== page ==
As a result, Omar resorted to his Pashtun traditions of protecting a guess received with one’s life. On October 7, 2001, the US launched operation “Enduring Freedom” with goals of toppling the Taliban regime, dispose of Al Qaeda and capture or kill Osama bin Laden. With the use of unrivaled air power and the Northern Alliance army, America quickly took control of the battered country. Both priority targets, Osama bin Laden and Mullah Omar, were successful in avoiding capture and it was believed that the Taliban were successfully eradicated.
In fact, Mullah Omar manages to transmit a message to his followers stating “we should be quiet, and we should again be underground against America. ” The Taliban were told to disarm themselves and go into hiding as ordinary civilians, while secretly launching an insurgent campaign against their foreign enemies. How did a prayer leader with no formal education achieve such greatness? How can one man bring a super power to its knees in one day? Both these questions can be answered if we look at the upbringing and mentality of each. Mullah Omar shares a very common bond with his people; his unshakable faith.
Afghans could readily identify themselves with him just on the premise of Islam. In a country gripped by war and corruption, Mohammad Omar showed people hope and that he was quite different from all the leaders of the past. There is no doubt that under his regime there were human rights atrocities that should not be excused under any circumstance, but he did fulfill every promise he made to the Afghan people. They had a government that ruled a majority of the country as opposed to just Kabul, the opium trade was virtually wiped out and the country had the security that they have not had in years.
Omar basically appealed to the basic drive of the people and delivered things that they had yearned for so long. However, his methods of delivering these needs were something that the Afghans did not bargain for. Osama bin Laden basically brought America to its knees with one single event that still had an effect today. How did he achieve this? He did something that no other country has the military capability or manpower to do; he attacked the mainland. America has long been in a state of safety in times of war because her borders are so far out of reach from her enemies.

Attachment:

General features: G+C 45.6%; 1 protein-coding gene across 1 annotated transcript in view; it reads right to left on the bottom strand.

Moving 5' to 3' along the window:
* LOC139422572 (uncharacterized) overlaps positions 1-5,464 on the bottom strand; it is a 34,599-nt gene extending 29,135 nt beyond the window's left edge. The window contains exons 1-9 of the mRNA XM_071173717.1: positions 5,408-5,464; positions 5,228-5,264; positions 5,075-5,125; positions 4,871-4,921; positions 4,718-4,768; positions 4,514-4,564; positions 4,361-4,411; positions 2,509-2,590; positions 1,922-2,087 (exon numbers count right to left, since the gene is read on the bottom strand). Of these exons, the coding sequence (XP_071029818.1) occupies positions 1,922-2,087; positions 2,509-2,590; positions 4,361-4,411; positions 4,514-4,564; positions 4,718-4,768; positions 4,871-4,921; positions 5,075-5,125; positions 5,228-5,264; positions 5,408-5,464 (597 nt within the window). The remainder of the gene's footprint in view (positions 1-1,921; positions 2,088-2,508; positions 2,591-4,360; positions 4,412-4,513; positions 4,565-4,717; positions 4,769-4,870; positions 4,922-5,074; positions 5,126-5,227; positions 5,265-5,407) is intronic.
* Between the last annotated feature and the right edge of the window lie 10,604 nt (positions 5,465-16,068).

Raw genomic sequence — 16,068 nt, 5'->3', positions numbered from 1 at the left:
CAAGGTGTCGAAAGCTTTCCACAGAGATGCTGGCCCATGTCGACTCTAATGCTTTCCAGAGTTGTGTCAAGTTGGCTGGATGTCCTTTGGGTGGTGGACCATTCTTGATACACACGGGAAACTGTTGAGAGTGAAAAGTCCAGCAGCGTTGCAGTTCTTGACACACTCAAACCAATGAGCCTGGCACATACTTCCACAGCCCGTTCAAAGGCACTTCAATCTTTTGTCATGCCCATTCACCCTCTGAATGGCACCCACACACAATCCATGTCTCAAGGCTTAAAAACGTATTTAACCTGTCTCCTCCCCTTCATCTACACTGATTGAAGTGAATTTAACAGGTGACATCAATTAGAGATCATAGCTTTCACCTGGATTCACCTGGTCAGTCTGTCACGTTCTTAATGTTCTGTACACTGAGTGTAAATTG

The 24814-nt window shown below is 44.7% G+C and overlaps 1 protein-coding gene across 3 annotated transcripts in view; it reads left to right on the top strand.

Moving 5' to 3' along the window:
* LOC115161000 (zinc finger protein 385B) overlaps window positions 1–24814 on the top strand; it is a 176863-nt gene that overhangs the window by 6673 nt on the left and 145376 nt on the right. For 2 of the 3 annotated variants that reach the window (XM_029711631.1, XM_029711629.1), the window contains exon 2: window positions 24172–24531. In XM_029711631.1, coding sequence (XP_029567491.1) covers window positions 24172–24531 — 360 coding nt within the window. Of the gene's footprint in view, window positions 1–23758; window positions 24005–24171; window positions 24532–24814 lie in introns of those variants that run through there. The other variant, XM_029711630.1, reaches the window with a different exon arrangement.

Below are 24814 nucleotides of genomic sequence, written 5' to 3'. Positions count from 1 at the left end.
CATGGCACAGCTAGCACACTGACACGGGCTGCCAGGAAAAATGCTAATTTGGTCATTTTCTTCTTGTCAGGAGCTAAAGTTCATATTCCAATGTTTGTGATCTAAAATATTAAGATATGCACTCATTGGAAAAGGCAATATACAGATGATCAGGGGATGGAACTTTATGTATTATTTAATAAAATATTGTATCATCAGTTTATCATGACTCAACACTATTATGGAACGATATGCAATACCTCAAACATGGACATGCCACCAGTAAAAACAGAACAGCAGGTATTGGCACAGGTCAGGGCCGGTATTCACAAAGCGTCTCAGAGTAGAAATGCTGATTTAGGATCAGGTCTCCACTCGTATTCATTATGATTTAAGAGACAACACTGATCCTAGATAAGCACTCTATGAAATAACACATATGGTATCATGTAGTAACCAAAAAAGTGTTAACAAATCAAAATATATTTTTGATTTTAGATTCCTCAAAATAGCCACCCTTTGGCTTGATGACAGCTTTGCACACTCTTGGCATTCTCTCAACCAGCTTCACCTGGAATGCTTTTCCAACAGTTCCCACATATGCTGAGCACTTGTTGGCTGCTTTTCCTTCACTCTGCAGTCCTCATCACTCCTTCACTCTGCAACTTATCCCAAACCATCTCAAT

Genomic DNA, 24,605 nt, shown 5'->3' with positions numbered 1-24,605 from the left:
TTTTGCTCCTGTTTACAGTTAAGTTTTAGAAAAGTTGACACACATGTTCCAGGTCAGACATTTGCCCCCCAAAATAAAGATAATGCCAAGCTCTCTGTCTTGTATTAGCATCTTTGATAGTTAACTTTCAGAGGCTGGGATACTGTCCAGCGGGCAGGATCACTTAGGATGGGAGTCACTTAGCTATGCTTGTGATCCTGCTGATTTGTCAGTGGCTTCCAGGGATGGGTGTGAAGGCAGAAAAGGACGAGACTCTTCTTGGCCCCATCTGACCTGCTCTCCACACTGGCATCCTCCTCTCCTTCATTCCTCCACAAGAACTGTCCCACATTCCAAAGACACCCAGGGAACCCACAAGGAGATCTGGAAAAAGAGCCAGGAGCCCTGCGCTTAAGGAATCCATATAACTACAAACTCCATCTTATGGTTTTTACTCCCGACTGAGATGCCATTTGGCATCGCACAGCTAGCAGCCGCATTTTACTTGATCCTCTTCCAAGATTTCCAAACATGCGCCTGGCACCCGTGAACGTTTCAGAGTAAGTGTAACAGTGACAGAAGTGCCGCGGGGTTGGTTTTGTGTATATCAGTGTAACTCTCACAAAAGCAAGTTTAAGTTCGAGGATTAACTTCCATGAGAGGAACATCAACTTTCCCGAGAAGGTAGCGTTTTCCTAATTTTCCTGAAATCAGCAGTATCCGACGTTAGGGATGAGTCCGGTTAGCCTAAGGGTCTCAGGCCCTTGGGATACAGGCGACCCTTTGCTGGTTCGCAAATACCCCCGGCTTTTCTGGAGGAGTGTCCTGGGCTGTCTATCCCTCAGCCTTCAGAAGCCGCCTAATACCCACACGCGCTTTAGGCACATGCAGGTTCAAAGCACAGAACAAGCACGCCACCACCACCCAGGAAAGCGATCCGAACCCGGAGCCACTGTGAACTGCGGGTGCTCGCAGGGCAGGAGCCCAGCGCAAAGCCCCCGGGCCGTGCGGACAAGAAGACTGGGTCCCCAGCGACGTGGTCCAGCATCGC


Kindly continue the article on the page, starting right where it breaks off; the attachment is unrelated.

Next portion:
To do so would mean the attackers would have no viable way of returning to their home country alive. Therein lies the main difference between the Jihadists and the rest of America’s enemies; they are willing to die for their cause. The Western world has always been told to cherish life because it is so precious and finite. However, Islamic extremist cherish death; totally different upbringing and mentality. These men have no fear of our military or envy of our wealth and will fight and die if it means killing as many “infidels” as possible in the process.
America now realizes that the once extinct Taliban was merely regrouping and strengthening their forces to retake what was one theirs. The lawless border of Pakistan and Afghanistan is a hotbed for recruitment as increasing resentment of US occupation and an impotent Afghan government increases. Many believe that the “War on Terror” can never be won on the battle field and they might be right. This is because our efforts only breed hatred and in effect, cause more young Muslim men to join the Jihadist cause. Mullah Omar and Osama bin Laden are still at large and Afghanistan is being ruined more and more everyday by constant fighting.
If Americans were to leave with the state of things as they are, any strong entity can come in and fill the void that will be left. The main question is should we be as concerned about that or more concerned with protecting our borders at home? Only time will tell if there is a solution to this sensitive issue.